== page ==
Spencer, along with his pals Don Black and Pat Buchanan are no longer fringe characters and have been boosted in visibility by the election of dumbkopf Donald

      • Posted November 25, 2016 at 3:47 pm | Permalink

        I’m not sure you read what I wrote. My point is that it is the ones in office that matter and should be held to account for what they do and who they associate with. However, the trolls trying to boost their signal with stunt performances should not be feted and therefore rewarded by the media.
        ~Grania

      • Simon
        Posted November 25, 2016 at 6:15 pm | Permalink

        I’m not sure what Steve Bannon is, but to assert that he is definitely racist is to uncritically accept the frenzy of poorly researched and tribally motivated hit pieces coming out of left wing media. He might be a racist, but there is a lot of evidence suggesting that he isn’t and the evidence that he is seems mostly based on the media’s highly questionable interpretations of his statements and their unwarrantedly categorical characterisations of amorphous groups like the alt-right.

        One lesson I’ve learned from matching left leaning reporting about social media and online movements against what I know to be factually true from closely following events is that the reporting is rigidly narrative based and an almost perfect inversion of reality in many cases. I do wish that more people on the left, particularly those who see themselves as skeptics, would be more inclined to mistrust their ‘home’ media. They can make Fox News look responsible sometimes.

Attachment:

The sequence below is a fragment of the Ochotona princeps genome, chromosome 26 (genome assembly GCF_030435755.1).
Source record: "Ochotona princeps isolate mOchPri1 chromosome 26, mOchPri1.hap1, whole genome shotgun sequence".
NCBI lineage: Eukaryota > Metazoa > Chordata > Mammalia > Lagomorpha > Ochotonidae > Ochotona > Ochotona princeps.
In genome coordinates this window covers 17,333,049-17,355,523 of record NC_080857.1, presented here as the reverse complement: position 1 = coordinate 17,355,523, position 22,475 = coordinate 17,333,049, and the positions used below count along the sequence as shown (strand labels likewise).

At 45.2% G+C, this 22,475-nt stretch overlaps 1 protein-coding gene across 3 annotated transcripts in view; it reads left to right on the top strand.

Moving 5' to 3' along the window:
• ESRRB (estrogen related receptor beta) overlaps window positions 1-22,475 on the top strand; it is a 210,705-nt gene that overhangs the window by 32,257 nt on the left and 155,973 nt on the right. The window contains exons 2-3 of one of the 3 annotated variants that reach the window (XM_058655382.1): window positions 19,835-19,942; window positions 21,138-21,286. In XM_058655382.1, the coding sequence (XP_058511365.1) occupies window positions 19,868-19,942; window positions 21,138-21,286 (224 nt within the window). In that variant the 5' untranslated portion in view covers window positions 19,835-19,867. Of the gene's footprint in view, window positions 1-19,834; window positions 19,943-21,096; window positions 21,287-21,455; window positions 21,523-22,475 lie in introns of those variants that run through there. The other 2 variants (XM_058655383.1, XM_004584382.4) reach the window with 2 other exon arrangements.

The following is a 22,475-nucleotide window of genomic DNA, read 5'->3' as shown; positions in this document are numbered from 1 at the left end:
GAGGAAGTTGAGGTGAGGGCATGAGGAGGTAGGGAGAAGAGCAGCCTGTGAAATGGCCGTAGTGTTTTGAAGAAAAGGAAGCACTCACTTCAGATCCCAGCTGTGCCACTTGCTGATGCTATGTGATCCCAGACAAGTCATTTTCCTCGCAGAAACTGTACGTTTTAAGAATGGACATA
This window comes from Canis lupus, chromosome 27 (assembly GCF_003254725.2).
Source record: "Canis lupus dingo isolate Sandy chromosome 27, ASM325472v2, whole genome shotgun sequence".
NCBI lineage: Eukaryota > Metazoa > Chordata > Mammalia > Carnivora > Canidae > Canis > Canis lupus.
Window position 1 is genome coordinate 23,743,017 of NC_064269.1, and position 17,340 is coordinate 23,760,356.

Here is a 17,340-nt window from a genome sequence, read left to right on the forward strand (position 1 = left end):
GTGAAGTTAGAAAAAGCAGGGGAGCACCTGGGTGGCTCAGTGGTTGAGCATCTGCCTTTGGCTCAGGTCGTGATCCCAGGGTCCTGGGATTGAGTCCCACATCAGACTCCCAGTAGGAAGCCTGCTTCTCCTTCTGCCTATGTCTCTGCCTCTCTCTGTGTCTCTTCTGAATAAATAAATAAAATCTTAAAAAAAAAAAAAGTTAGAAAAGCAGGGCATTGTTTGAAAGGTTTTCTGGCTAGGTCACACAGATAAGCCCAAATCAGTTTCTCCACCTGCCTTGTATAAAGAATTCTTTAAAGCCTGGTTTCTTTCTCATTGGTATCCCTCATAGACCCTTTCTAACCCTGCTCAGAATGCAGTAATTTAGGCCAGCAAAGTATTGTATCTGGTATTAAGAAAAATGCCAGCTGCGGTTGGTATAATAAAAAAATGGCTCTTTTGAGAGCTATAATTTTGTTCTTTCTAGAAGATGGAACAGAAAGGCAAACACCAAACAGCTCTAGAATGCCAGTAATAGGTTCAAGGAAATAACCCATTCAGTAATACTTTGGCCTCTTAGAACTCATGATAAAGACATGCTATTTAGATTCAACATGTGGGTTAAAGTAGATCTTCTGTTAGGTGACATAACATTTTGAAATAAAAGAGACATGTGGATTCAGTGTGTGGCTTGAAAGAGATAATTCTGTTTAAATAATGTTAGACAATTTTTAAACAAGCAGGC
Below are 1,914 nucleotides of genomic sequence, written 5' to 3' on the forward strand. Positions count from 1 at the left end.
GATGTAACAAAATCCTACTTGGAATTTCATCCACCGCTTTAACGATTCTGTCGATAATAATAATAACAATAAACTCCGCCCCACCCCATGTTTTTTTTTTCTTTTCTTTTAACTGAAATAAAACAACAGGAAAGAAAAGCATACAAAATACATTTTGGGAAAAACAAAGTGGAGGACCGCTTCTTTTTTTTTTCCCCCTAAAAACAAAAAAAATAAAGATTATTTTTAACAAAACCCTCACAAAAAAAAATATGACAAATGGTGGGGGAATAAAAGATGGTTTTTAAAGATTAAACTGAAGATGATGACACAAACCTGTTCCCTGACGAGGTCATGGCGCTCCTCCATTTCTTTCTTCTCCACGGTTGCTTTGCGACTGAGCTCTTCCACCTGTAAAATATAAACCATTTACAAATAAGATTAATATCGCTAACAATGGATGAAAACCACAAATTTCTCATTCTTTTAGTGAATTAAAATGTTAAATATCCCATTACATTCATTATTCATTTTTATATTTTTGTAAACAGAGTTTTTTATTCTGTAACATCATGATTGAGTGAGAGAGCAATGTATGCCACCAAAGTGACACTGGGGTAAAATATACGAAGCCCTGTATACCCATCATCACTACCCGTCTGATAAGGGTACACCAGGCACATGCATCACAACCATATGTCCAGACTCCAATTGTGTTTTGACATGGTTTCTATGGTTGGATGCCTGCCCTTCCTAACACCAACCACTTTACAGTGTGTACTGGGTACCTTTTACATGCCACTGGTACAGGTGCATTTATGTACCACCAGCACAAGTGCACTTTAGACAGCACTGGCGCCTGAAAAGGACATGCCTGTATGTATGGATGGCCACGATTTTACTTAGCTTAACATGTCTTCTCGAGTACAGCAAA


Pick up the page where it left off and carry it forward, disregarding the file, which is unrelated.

13. Ken Kukec
    Posted November 25, 2016 at 4:29 pm | Permalink

    In the early 1960s, before Barry Goldwater launched his run to for the Republican presidential nomination, leaders like William F. Buckley, Jr., made a concerted effort to purge white supremacists, anti-Semites, and John-Birch-Society-style fringe elements from the conservative movement, where they had been festering throughout the Fifties.

    Then, with Richard Nixon’s “southern strategy,” and Ronald Reagan’s kicking off of his 1980 presidential campaign with a “states’ rights” speech in Philadelphia, Mississippi (site of the infamous murder of three civil rights workers), the Republican Party recommenced a coquettish four-decade-long flirtation with these same white supremacist elements. This relationship gained momentum after the election of the nation’s first black president, with the co-option of the Tea Party into a far-right movement and the rise of birtherism.

    Those chickens have now come home to roost for the Republican party and movement conservatism with the nomination and election of Donald Trump and the rise of the alt-right. The leading alt-right publicity organ is Steve Bannon’s Breitbart website, which last March touted Richard Spencer as a leading intellectual in a flattering feature article about the alt-right movement. Bannon himself is ensconced as the Cardinal Richelie of Trump’s inner circle, set to become his administration’s “chief strategist.”